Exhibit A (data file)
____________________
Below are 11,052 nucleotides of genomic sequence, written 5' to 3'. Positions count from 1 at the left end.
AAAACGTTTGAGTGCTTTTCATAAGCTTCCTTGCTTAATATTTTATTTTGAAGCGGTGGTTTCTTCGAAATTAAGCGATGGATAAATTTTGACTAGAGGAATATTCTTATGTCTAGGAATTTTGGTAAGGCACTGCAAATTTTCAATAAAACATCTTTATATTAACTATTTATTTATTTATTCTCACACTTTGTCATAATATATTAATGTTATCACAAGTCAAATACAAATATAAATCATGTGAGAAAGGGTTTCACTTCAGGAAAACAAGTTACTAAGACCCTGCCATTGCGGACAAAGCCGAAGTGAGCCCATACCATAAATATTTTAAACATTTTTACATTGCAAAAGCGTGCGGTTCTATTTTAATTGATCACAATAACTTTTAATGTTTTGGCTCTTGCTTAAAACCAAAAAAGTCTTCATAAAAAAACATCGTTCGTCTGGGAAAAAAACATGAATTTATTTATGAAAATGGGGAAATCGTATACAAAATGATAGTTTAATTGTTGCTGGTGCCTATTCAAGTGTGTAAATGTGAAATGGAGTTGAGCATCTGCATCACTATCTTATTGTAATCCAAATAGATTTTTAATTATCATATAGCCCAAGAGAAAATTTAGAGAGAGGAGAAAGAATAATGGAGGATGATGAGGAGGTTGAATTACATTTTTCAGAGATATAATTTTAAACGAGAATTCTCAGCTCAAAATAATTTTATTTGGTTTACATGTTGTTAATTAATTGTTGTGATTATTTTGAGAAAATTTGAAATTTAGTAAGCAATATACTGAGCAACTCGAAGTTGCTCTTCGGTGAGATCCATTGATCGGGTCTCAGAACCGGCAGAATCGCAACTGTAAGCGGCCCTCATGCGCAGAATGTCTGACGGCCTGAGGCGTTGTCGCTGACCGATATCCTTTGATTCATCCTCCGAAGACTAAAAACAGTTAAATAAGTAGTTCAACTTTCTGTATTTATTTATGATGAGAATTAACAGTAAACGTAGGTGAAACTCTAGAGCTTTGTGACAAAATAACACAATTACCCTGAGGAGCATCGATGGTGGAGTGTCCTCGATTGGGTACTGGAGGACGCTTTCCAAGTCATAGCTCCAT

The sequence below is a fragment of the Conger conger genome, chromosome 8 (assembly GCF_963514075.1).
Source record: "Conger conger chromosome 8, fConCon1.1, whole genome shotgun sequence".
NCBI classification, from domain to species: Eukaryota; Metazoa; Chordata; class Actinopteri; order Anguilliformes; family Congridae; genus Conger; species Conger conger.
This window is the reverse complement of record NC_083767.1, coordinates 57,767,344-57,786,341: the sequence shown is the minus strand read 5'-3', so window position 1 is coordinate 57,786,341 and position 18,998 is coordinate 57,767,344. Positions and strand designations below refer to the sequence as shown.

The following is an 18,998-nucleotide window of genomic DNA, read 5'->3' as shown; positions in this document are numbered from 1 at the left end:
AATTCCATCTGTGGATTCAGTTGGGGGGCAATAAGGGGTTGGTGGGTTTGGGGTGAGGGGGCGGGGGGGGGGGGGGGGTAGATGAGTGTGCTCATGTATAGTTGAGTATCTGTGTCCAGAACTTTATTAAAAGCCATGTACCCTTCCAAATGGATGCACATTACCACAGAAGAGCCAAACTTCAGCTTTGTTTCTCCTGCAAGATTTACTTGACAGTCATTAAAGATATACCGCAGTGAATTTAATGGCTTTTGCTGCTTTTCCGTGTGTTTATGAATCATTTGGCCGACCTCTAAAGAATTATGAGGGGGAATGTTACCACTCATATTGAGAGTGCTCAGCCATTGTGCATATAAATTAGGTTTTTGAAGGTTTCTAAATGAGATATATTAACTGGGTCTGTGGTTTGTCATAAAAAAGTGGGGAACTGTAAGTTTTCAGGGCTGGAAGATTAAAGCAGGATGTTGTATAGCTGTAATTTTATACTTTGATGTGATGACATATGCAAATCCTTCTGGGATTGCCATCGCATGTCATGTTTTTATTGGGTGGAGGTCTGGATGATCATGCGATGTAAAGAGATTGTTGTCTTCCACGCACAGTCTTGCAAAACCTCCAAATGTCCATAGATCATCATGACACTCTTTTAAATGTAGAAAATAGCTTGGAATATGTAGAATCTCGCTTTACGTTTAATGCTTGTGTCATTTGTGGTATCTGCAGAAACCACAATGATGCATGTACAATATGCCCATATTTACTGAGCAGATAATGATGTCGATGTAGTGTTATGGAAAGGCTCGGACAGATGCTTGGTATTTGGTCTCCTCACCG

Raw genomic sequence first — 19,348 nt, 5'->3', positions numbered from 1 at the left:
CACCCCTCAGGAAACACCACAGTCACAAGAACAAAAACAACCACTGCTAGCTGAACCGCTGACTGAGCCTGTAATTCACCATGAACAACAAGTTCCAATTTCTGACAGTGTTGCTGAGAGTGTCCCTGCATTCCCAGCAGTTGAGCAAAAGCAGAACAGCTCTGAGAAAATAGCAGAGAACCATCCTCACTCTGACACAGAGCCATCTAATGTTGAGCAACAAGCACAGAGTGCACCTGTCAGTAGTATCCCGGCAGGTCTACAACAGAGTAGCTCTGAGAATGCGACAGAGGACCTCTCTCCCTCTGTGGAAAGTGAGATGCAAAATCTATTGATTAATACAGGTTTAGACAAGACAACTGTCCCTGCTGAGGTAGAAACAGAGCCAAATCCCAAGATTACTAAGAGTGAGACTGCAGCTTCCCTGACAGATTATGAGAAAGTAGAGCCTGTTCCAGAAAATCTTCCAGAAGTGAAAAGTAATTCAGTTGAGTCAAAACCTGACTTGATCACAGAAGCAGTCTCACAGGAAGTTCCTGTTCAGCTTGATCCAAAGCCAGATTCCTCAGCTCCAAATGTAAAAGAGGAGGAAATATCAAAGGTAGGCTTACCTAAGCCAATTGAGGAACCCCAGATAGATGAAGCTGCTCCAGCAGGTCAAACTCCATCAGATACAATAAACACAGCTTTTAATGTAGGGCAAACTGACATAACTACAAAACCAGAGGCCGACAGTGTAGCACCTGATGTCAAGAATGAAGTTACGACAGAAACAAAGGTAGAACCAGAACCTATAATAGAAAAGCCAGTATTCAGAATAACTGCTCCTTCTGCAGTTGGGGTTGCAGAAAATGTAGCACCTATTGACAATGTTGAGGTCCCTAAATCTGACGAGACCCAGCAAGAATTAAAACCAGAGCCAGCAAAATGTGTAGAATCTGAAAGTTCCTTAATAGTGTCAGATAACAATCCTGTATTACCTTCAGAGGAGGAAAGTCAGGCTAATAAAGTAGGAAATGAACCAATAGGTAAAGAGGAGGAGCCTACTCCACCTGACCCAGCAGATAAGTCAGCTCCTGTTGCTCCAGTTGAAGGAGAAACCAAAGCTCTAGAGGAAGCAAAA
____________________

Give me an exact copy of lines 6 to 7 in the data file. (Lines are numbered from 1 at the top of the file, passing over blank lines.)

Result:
This window is the reverse complement of record NC_083767.1, coordinates 57,767,344-57,786,341: the sequence shown is the minus strand read 5'-3', so window position 1 is coordinate 57,786,341 and position 18,998 is coordinate 57,767,344. Positions and strand designations below refer to the sequence as shown.

The following is an 18,998-nucleotide window of genomic DNA, read 5'->3' as shown; positions in this document are numbered from 1 at the left end: